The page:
DURANT - Located in downtown Durant for over 15 years, Roma Italian Restaurant continues to provide meals for area residents and others during the COVID-19 pandemic.


“You know, the profits aren't important at this time. It’s not about the profits,” Tony Iridom, one of the eatery’s owners, said. “At this time, it’s about having your employees on the payroll, letting everybody make a bit of money and keeping the families in the area happy.”


Restaurants throughout the state have closed their dining rooms and are now accepting only takeout or delivery orders in an effort to prevent the spread of coronavirus.


Count Roma Italian Restaurant among them.


The restaurant is currently working with its full-time staff, which includes servers and a full kitchen, and continues to offer its regular menu items - pasta dishes, salads, pizzas, sandwiches, lasagna and the like - as well as some specials via takeout and curbside pick-up.


It has also been selling basic essentials like flour, eggs and yeast to those in the community who are struggling the most.


“The people, they are in need, you know?” Iridom said. “Last week we sold 60 bags of different things to families. ... A lot of the food going out is for families and we are doing our best to make it affordable.


“We are also trying to do our best to keep the (restaurant) going as long as we are allowed to,” he said.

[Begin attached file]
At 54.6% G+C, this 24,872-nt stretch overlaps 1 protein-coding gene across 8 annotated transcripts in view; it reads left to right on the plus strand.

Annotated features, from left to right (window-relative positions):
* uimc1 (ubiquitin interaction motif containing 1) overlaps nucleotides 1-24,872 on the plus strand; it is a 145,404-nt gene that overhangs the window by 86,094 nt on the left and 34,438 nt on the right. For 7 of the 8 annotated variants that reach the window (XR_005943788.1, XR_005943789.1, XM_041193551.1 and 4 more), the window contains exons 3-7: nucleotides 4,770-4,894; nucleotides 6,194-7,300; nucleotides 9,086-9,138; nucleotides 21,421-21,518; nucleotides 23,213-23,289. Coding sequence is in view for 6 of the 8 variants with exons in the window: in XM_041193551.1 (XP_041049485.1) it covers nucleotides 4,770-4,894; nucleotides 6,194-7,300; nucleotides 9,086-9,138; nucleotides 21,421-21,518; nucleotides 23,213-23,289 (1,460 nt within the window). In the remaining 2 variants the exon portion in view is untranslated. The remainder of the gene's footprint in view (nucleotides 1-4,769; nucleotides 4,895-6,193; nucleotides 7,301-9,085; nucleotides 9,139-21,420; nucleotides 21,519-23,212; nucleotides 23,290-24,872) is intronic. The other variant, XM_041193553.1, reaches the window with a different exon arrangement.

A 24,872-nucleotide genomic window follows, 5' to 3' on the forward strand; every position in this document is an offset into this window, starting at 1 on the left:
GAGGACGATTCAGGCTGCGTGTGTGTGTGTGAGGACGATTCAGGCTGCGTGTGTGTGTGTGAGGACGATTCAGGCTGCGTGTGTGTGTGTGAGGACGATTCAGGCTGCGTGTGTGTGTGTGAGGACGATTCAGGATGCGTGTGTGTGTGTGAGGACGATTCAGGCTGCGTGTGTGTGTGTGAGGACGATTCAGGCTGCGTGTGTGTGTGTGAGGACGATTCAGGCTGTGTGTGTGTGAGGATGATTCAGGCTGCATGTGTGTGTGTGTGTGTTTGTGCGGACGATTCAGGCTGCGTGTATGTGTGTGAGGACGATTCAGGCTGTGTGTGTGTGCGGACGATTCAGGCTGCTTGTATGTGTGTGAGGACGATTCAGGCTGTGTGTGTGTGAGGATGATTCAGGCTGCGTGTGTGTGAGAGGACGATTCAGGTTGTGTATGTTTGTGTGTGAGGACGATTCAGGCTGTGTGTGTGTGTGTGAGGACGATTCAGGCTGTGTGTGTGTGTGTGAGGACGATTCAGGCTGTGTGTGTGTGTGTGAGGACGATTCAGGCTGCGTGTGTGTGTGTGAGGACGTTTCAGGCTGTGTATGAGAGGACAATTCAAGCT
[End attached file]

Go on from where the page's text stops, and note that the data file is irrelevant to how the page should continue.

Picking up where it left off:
Meanwhile, executives at the Durant Area Chamber of Commerce have also been working hard.


Small businesses throughout Durant are being impacted in different ways by the pandemic, said Janet Reed, executive director of the chamber.


However, there are things being done to help relieve some of the stress on businesses like Roma Italian Restaurant.


Reed said the Small Business Association’s Paycheck Protection Plan “is one thing we have ... been waiting on.”


As part of the nearly $350 billion program, the SBA is providing 100 percent federally backed loans to small businesses to assist with payroll expenses.


Those loans may ultimately be forgiven if employers are able to retain employees at salary levels that are comparable to those prior to the coronavirus crisis.


The program also waives all associated SBA fees and loan payments may be deferred for up to a year.


“Hopefully that will help (business owners) immediately ... with any payroll expense, utilities, long-term debts and even rent. So, I am hoping it might be a way to help small businesses who are going to struggle as they reopen their doors,” Reed said.


However, “They do have to maintain their employees,” she explained. “Of course, as we all know, many of the small businesses owned by a single proprietor may not have a payroll. ... So, the hope is through rent or utilities, they will be able to recover some of the cost they have with that.”


Reed also said that there are potentially two other stimulus options on the way that may be able to soften the economic blow on small businesses in Durant and throughout Oklahoma.


Despite the lack of customers in Roma Italian Restaurant’s dining room, Iridom said he and his staff are working grueling hours. In some cases, they may have up to 60 to-go orders backed up and waiting in the kitchen.


They are cooking faster, more and with plenty of orders that require the servers to now hustle in and out of the front door instead of around the dining room.


“You know, it’s been hard,” Iridom said. “I have my kids at home and I've been working 16-, sometimes 18-hour shifts, so they are sleeping when I leave in the morning and then they are sleeping when I get home from work.


“We've been doing this ... system for two weeks now - only curbside pick-up orders,” he said. “These last two weeks have just been crazy. It’s been something to get used to and a lot of work, but worth it.”